SPE 123790 - Planning and Procedures for the Initial Startup of Subsea Production Systems

2010 Summary, H.J. Duhon, J.L. Garduno, and N.A. Robinson, GATE

Projects progress through phases of design, construction, installation, commissioning, initial startup, and operations. This paper addresses issues that arise at initial startup. Initial startup is defined here as the period when reservoir hydrocarbons are produced for the first time.

Initial startup of a subsea development is one of the most challenging periods in the operational life of the facility. Many issues complicate this period, including

People issues. Many people from many teams are required to execute a startup; roles and responsibilities may be unclear and will change over the course of the startup; persons-onboard (POB) issues limit the number of people who can participate; personnel involved may not be fully trained in the operation of the facility.

This will be the first time much or all of the equipment is used in live hydrocarbon service. Design flaws, commissioning omissions, and infant mortalities will reveal themselves.

Preserving completion integrity requires low rates and slow bean-ups during initial startup because of high formation skin. Chokes designed for high rates and low pressure drops may not be capable of controlling the well at low rates. Also, topside systems designed for peak rates may not function well at low flow rates.

Low flow rates and low initial temperatures result in hydrate risk, which may challenge the flow-assurance strategy.

Completion and stimulation fluids returned during the initial well cleanup are corrosive and are difficult to treat. Typically, specialized water-treatment equipment is installed temporarily at topside to treat these fluids. The flowback fluids may also contain solids from the reservoir and from construction debris that may cause problems such as plugging small ports in control valves.

Source: SPE Projects, Facilities & Construction, Volume 5, Number 4, December  2010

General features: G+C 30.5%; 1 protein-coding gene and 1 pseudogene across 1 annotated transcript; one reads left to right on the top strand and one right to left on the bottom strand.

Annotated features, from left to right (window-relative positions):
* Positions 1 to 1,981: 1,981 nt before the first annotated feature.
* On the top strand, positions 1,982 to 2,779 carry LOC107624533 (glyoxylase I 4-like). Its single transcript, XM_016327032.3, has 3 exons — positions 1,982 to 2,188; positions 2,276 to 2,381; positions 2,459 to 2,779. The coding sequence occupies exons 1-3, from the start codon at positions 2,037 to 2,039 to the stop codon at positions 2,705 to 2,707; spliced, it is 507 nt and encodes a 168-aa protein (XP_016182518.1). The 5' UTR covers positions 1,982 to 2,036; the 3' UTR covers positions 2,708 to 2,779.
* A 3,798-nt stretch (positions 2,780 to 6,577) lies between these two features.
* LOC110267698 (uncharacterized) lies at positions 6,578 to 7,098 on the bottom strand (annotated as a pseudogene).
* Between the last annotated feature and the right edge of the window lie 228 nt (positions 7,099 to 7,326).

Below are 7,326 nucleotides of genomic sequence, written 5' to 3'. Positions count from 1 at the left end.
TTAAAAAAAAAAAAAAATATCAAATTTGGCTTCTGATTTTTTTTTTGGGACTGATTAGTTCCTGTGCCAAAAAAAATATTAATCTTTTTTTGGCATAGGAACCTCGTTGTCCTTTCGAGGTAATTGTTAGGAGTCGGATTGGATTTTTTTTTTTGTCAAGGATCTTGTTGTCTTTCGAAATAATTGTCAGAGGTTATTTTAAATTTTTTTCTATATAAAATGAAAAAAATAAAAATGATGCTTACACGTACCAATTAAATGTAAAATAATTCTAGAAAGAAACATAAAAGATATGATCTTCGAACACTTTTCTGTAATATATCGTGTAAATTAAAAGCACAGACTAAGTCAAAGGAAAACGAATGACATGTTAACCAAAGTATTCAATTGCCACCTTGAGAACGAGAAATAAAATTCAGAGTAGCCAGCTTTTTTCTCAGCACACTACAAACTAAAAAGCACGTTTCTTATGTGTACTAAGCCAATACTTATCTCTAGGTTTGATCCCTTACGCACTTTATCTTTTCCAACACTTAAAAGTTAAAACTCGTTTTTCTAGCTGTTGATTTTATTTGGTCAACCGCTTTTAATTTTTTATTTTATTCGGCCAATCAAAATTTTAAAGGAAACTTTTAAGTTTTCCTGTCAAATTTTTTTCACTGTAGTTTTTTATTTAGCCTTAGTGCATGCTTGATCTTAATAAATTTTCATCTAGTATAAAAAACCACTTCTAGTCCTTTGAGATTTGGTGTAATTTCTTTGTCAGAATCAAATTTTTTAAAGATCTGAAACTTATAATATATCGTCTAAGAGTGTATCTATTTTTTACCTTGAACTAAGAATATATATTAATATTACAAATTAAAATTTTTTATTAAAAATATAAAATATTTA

Copyright 2010. Society of Petroleum Engineers

SPE 120735 - Why We Don't Learn All We Should From HAZOPs

2010 Summary, Howard J. Duhon, SPE, GATE, and Ian Sutton, AMEC Paragon

During the last 15 years, the process industries have made dramatic improvements in occupational safety. Recordable injury rates have dropped by close to an order of magnitude (Pitlblado 2008). Accurate information pertaining to progress in process safety in the same time period is not available. However, it is likely that improvements in process safety are not nearly so great (Sutton 2010).

From its beginnings in the late 1980s and early 1990s, hazards analysis has been a key item in all process safety programs. After all, if hazards are not identified, they cannot be remediated. Of the various hazards-analysis techniques, the Hazard and Operability Method (HAZOP) has probably gained the greatest acceptance. Therefore, if the process industries are to achieve the same levels of success in process safety as they have in occupational-safety improvements, the effective use of HAZOPs is probably going to be of central importance.

This paper discusses some of the cognitive, social, organizational, and procedural factors that limit the effectiveness of projects in general and of HAZOPs in particular. From this discussion, insights can be developed that can provide ideas for improving the HAZOP process and process-safety-management systems in general.